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This chapter is from the book

When Production Design Happens

You’ll notice that I’ve titled this chapter “Production Design” and not “The Production Designer.” I’ve done that for a specific reason: The process of thinking about what a project will look like starts very early in the project’s life, sometimes even before a production designer has been hired. It is often a product of the writer’s mind. There are other times when producers hire a writer to execute a vision that they already have in mind, and that will normally include the visual design of the film.

It is true that a production designer is often hired to work on a film after the director has been hired, but the ideas that inform the shape of the film are usually created near the very inception, and the look and feel of the film is crucial to that.

The production design team is unique in that it usually works with nearly all of the other teams on a project. The chart in FIGURE 4.1 (courtesy of art director Alex McDowell of the Art Direction Wiki5) gives you a sense of how crucial design is to telling the story of a film. Also note that the story is at the hub of the wheel.

Figure 4.1

Figure 4.1 The story is at the center of all of film production design. Note that the production design process runs all of the way through the process—from the original “design” (on the right) to the film’s actual “production” (on the left).

Ideas for production design come from a variety of sources, all inspired by the story. On a film like 300, which came from a graphic novel written and designed by Frank Miller, production designer Jim Bissell and director of photography Larry Fong used the world that Miller had created as a starting point. Fong notes:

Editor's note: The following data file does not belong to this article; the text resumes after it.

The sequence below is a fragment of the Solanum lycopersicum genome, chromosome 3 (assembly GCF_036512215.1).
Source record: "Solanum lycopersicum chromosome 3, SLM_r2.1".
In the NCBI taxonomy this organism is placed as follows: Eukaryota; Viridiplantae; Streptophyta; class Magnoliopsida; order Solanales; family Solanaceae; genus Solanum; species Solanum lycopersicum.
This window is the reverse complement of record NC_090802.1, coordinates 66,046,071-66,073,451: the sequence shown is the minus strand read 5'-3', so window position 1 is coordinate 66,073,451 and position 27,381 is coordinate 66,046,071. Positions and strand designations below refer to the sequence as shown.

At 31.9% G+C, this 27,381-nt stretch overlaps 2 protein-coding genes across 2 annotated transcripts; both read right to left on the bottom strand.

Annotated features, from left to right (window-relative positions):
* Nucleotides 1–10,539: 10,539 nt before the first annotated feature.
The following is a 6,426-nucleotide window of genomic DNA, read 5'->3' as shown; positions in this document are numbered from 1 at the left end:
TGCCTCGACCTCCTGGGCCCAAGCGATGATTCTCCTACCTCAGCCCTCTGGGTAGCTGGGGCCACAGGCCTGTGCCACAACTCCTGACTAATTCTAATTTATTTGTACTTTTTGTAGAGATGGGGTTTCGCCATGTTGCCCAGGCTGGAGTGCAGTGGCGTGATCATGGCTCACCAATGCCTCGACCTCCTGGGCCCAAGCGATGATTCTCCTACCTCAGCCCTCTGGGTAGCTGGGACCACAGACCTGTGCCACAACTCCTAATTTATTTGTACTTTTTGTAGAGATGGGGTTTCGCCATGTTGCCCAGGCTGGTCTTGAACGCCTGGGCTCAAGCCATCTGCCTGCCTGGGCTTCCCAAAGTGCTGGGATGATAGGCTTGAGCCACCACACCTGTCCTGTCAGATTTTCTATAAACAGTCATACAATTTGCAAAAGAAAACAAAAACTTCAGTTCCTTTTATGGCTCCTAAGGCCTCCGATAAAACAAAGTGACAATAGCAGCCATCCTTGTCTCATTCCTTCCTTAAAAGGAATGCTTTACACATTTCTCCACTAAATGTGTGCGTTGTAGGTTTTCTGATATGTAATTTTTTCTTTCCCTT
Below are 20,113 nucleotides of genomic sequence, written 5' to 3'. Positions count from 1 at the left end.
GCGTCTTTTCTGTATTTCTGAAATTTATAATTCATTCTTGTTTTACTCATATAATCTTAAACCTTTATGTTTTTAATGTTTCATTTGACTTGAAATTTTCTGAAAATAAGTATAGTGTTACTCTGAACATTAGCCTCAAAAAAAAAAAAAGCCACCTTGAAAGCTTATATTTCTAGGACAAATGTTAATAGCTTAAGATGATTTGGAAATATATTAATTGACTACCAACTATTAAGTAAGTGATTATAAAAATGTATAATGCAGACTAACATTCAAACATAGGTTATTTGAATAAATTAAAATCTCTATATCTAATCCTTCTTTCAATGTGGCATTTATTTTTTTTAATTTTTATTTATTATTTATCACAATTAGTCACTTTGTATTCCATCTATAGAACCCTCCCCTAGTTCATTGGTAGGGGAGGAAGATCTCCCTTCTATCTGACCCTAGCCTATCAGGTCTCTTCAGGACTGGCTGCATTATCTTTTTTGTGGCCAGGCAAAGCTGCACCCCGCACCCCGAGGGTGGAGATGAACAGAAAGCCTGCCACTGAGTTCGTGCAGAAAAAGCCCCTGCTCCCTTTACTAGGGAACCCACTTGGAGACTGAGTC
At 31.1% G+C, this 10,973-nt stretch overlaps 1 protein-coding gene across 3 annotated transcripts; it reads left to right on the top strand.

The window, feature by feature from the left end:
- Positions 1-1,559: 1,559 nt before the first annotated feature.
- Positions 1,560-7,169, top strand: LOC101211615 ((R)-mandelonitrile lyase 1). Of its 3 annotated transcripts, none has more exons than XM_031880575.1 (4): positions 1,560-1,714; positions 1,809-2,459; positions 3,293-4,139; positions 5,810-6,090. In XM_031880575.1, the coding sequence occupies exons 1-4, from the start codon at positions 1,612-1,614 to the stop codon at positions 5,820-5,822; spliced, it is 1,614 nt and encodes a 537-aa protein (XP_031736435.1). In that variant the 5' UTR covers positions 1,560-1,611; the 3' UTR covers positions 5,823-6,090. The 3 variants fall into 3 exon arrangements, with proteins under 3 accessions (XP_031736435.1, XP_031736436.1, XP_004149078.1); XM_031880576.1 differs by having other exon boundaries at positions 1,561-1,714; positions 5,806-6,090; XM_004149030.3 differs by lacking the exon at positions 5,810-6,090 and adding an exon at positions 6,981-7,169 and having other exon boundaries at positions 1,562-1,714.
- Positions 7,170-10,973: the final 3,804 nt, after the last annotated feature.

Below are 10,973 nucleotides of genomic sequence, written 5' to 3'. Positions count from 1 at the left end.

• "Frank's book was the blueprint for the look of 300. It was a constant reference, though not in any kind of slavish way. The point is that we were not just making the film using his character and story, but we were making a film out of Frank's book, so its style and composition were integral to everything we were doing. But we also took license when necessary and took advantage of what we could do onscreen that's impossible on the page."6

Bisell adds:

  • "It was a matter of taking the most iconographic frames from Frank's book and building some kind of geography around them, because I don't think he ever used wide establishing shots in the book."7

As you can see, production design involves interpreting story, atmosphere, and reality in some combination in order to create a world for the audience. However, simply establishing that world will not be enough to involve the audience in the full shape of the project. That, of course, is where the LEAN FORWARD MOMENTS come in.

Production designers use a combination of tools to shape their work and we’ll discuss these in the sections that follow:

  • Color palette
  • Set design
  • Production design
  • Wardrobe, hair, and makeup
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